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Reykjavik Sightseeing


The Icelandic Phallological Museum is quite possibly the most bizarre attraction in Reykjavik, with a collection of 280 phalluses from 93 species of animals and humans, of all different shapes and sizes. The museum showcases specimens from humans to huge whales and reindeer, but also the phalluses of elves and trolls. However because Icelandic folklore portrays these as being invisible, these specimens cannot be seen. This is most certainly an unforgettable attraction in the Icelandic capital.

ON Power, Iceland's geothermal energy company, is hosting a Geothermal Energy Exhibition at the Hellisheiði Power Plant, just outside of Reykjavik. Visitors can see first-hand the turbines spinning, an interactive presentation of the geothermal production process, and one of Europe's largest collections of rocks and minerals taken from the Icelandic wilderness. Tickets are 1,450 ISK each.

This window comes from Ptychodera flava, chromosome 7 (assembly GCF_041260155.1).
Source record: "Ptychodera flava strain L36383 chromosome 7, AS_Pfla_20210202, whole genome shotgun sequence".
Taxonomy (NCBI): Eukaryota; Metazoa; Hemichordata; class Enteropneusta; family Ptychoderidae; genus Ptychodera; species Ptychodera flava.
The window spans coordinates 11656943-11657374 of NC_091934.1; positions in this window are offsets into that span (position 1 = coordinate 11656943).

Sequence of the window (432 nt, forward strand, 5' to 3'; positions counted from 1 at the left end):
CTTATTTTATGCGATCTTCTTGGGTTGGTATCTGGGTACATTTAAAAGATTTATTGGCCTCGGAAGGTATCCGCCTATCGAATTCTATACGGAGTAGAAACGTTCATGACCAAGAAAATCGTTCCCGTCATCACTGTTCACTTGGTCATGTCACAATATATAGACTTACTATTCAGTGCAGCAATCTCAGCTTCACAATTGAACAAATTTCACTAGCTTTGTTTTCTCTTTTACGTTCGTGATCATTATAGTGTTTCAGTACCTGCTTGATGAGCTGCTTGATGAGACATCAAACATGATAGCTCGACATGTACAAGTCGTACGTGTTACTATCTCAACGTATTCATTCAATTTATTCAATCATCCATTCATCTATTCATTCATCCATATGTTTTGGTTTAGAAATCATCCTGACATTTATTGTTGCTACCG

Key Areas

The Icelandic Symphony Orchestra is undergoing something of a renaissance. Principal conductor Yan Pascal Tortelier is undertaking his inaugural year of concerts, with concerts including Rumon Gamba and Dag Wiren taking place. There are regular lunchtime concerts throughout the summer to engage more people in the art of music.

The Living Art Museum is set to re-open in Marshall House on the harbour side after its re-location. The museum, a non-profit, local owned, modern art collective, has been collective works of art from both Icelandic and foreign artists for the past 30 years. The re-launch is set to highlight the founders' life's work.

Day Trips

At this time of year the Northern Lights are at their brightest and skies the darkest, so taking a trip out of Reykjavik to Þingvellir National Park is well worth it. Þingvellir is a dark sky hotspot, so it offers the best chance to see the flashing greens, oranges and reds in the dark winter skies.

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